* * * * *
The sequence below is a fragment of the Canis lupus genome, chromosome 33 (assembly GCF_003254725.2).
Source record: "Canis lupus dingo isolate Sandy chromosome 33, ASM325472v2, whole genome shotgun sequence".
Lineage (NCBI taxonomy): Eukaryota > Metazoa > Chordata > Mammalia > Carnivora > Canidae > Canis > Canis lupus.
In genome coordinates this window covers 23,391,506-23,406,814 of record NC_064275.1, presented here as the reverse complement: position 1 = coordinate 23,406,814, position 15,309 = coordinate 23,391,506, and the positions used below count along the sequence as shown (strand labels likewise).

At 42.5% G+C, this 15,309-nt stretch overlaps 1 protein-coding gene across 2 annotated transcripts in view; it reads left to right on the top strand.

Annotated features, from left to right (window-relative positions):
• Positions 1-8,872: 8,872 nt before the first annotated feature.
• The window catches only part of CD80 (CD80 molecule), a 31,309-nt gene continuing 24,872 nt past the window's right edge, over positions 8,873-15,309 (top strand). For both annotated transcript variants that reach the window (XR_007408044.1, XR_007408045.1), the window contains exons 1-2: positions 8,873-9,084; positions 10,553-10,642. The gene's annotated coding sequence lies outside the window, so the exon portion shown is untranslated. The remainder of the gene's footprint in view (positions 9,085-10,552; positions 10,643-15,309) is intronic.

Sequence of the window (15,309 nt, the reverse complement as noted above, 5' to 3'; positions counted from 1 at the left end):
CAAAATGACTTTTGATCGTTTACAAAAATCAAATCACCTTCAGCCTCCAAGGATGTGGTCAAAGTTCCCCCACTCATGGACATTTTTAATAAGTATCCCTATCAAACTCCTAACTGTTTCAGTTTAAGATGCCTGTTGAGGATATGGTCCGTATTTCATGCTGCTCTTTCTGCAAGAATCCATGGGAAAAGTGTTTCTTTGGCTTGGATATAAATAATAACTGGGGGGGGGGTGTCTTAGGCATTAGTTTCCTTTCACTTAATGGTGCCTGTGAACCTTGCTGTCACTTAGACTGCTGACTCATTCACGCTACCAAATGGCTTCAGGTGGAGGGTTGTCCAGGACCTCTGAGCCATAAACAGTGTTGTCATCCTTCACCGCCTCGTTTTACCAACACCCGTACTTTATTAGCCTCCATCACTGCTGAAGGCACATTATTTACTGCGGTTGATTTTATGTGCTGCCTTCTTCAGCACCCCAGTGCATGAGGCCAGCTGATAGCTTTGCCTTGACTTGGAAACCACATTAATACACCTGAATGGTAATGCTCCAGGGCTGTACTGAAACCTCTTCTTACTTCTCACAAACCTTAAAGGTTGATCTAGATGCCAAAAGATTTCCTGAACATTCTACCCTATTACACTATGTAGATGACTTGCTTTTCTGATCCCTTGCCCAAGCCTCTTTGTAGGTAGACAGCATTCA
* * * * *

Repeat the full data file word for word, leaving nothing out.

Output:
The sequence below is a fragment of the Canis lupus genome, chromosome 33 (assembly GCF_003254725.2).
Source record: "Canis lupus dingo isolate Sandy chromosome 33, ASM325472v2, whole genome shotgun sequence".
Lineage (NCBI taxonomy): Eukaryota > Metazoa > Chordata > Mammalia > Carnivora > Canidae > Canis > Canis lupus.
In genome coordinates this window covers 23,391,506-23,406,814 of record NC_064275.1, presented here as the reverse complement: position 1 = coordinate 23,406,814, position 15,309 = coordinate 23,391,506, and the positions used below count along the sequence as shown (strand labels likewise).

At 42.5% G+C, this 15,309-nt stretch overlaps 1 protein-coding gene across 2 annotated transcripts in view; it reads left to right on the top strand.

Annotated features, from left to right (window-relative positions):
• Positions 1-8,872: 8,872 nt before the first annotated feature.
• The window catches only part of CD80 (CD80 molecule), a 31,309-nt gene continuing 24,872 nt past the window's right edge, over positions 8,873-15,309 (top strand). For both annotated transcript variants that reach the window (XR_007408044.1, XR_007408045.1), the window contains exons 1-2: positions 8,873-9,084; positions 10,553-10,642. The gene's annotated coding sequence lies outside the window, so the exon portion shown is untranslated. The remainder of the gene's footprint in view (positions 9,085-10,552; positions 10,643-15,309) is intronic.

Sequence of the window (15,309 nt, the reverse complement as noted above, 5' to 3'; positions counted from 1 at the left end):
CAAAATGACTTTTGATCGTTTACAAAAATCAAATCACCTTCAGCCTCCAAGGATGTGGTCAAAGTTCCCCCACTCATGGACATTTTTAATAAGTATCCCTATCAAACTCCTAACTGTTTCAGTTTAAGATGCCTGTTGAGGATATGGTCCGTATTTCATGCTGCTCTTTCTGCAAGAATCCATGGGAAAAGTGTTTCTTTGGCTTGGATATAAATAATAACTGGGGGGGGGGTGTCTTAGGCATTAGTTTCCTTTCACTTAATGGTGCCTGTGAACCTTGCTGTCACTTAGACTGCTGACTCATTCACGCTACCAAATGGCTTCAGGTGGAGGGTTGTCCAGGACCTCTGAGCCATAAACAGTGTTGTCATCCTTCACCGCCTCGTTTTACCAACACCCGTACTTTATTAGCCTCCATCACTGCTGAAGGCACATTATTTACTGCGGTTGATTTTATGTGCTGCCTTCTTCAGCACCCCAGTGCATGAGGCCAGCTGATAGCTTTGCCTTGACTTGGAAACCACATTAATACACCTGAATGGTAATGCTCCAGGGCTGTACTGAAACCTCTTCTTACTTCTCACAAACCTTAAAGGTTGATCTAGATGCCAAAAGATTTCCTGAACATTCTACCCTATTACACTATGTAGATGACTTGCTTTTCTGATCCCTTGCCCAAGCCTCTTTGTAGGTAGACAGCATTCA